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(Wo)men in leadership — breaking down the gender stereotypes.


(Wo)men in leadership — breaking down the gender stereotypes.

A lot has been written already on female leadership, and many hypotheses have been formulated to explain why there are (still) so few women leaders. Even today, there is still a striking imbalance between the number of men and women in leadership positions. The University of Antwerp and Hudson have explored this question together and came to a clear conclusion.

Some stereotypes

In days of yore, you might have argued that this simply reflected the fact that more men were working or that more men had a college or university degree. Nowadays, with as many women obtaining a university degree as men, this can no longer be the case. In fact, on average, female graduates obtain higher grades and take less time to graduate.

Some people believe that women should be occupying leadership positions because they believe that women are more cooperative and people-oriented than men and that they bring a different set of competencies to the table. This can lead to the point of view that the best way for women to achieve a leadership position is by adopting a different approach than men and to highlight their uniquely feminine skills.

But do we really want to put women in a leadership position simply because they are women with ‘women like’ competencies? If you think about it, are female leaders so different from their male counterparts?

Not so different after all

The University of Antwerp and Hudson have explored this question. They concluded that men and women in leadership roles have more in common than you might think. The study reveals that women in non-leadership roles scored slightly lower than men on personality traits linked to extraversion, assertiveness and emotional stability. They scored slightly higher on aspects of altruism and conscientiousness.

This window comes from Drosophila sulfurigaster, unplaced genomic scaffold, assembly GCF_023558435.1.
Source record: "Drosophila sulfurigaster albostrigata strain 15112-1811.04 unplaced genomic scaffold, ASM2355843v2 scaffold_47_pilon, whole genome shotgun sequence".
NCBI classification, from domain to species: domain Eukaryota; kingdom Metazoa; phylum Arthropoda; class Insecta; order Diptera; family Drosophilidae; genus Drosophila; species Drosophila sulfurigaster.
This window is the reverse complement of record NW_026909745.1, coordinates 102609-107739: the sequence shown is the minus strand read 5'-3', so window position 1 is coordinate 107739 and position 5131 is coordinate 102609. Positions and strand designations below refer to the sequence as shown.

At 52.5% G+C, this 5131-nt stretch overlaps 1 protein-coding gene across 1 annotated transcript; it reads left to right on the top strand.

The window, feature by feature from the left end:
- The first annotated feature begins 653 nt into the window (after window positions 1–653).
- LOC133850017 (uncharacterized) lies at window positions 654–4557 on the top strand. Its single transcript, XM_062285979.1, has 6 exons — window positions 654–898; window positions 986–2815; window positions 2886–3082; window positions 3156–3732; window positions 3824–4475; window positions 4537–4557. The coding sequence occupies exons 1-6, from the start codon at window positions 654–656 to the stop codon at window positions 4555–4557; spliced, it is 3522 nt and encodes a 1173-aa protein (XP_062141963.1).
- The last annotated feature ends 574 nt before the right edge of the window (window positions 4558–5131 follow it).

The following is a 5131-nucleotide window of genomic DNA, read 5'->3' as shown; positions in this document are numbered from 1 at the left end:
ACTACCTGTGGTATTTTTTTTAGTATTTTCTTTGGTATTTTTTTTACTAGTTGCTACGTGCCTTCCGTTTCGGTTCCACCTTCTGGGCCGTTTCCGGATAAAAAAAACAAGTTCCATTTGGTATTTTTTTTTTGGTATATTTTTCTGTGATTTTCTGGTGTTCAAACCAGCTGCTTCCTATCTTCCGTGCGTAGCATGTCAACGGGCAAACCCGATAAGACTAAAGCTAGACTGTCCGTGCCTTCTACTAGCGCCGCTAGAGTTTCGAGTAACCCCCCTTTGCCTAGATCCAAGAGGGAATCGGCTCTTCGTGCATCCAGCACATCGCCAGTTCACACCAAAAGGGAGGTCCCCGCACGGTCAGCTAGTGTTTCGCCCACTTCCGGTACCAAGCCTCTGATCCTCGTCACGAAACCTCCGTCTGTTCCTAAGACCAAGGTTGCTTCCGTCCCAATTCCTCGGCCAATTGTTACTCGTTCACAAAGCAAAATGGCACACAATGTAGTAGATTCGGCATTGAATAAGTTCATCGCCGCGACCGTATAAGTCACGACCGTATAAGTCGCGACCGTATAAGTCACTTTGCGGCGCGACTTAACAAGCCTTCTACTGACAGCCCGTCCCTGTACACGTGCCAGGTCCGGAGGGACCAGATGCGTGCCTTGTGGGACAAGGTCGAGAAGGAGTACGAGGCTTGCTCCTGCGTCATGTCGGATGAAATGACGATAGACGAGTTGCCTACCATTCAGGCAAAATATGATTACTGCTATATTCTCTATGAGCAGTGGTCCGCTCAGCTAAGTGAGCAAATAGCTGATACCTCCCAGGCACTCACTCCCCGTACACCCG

However, when we look at men and women in leadership positions, these classic differences in personality are much less obvious! Both men and women leaders tend to demonstrate an archetypical ‘leader personality’ focused on assertiveness, high-level strategic thinking, and decisiveness.

Even after several decades with an increasing female presence in the workplace, the same stereotypically masculine traits seem to predict the fact if women will climb the career ladder. As more men than women possess the traits associated with striving for and obtaining leadership, it could be argued that explains, at least for a part, the scarcity of women in management roles. Therefore, helping women develop more stereotypically masculine traits could be one way to enable them to advance to the higher organizational echelons.

The stereotype backlash

One problem with this solution is that many studies have confirmed that women often face a backlash when they display stereotypically masculine traits in the workplace. They run a higher risk of being perceived as bossy, arrogant, cold, “shrill,” or unfeminine. Another study showed that female bosses are judged more harshly than their male counterparts when they are being insensitive or disrespectful. And this also works the other way around: men who display high levels of ‘communal’ traits (such as sensitivity, understanding and warmth) are often evaluated as weak or overly sensitive.

Towards a cultural change

For these reasons we feel that, instead of focusing on changing women to excel in the existing male-dominated hierarchies, organizations can strive to counter gender-related stereotypes and biases. If a cultural change were introduced, people with different personality profiles, including those who display stereotypically ‘feminine’ traits, might attain leadership roles more often.

Read more about this research? Click here.

Julie Warnez - R&D Consultant





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Hudson’s InTALENTgence blog is a qualitative source of HR-knowledge. Read and share interesting stories with insights on current HR issues and trends. Blog posts are written in Dutch, French or English.
 
 

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Hudson has more than 35 years of experience and is the undisputed market leader in the HR consultancy sector. Every day, the Hudson HR experts use all their specialist knowledge regarding the recruitment, interim management, development, coaching or compensation of employees to support our customers so they can achieve their ambitions.

HUDSON

Hudson has more than 35 years of experience and is the undisputed market leader in the HR consultancy sector. Every day, the Hudson HR experts use all their specialist knowledge regarding the recruitment, interim management, development, coaching or compensation of employees to support our customers so they can achieve their ambitions.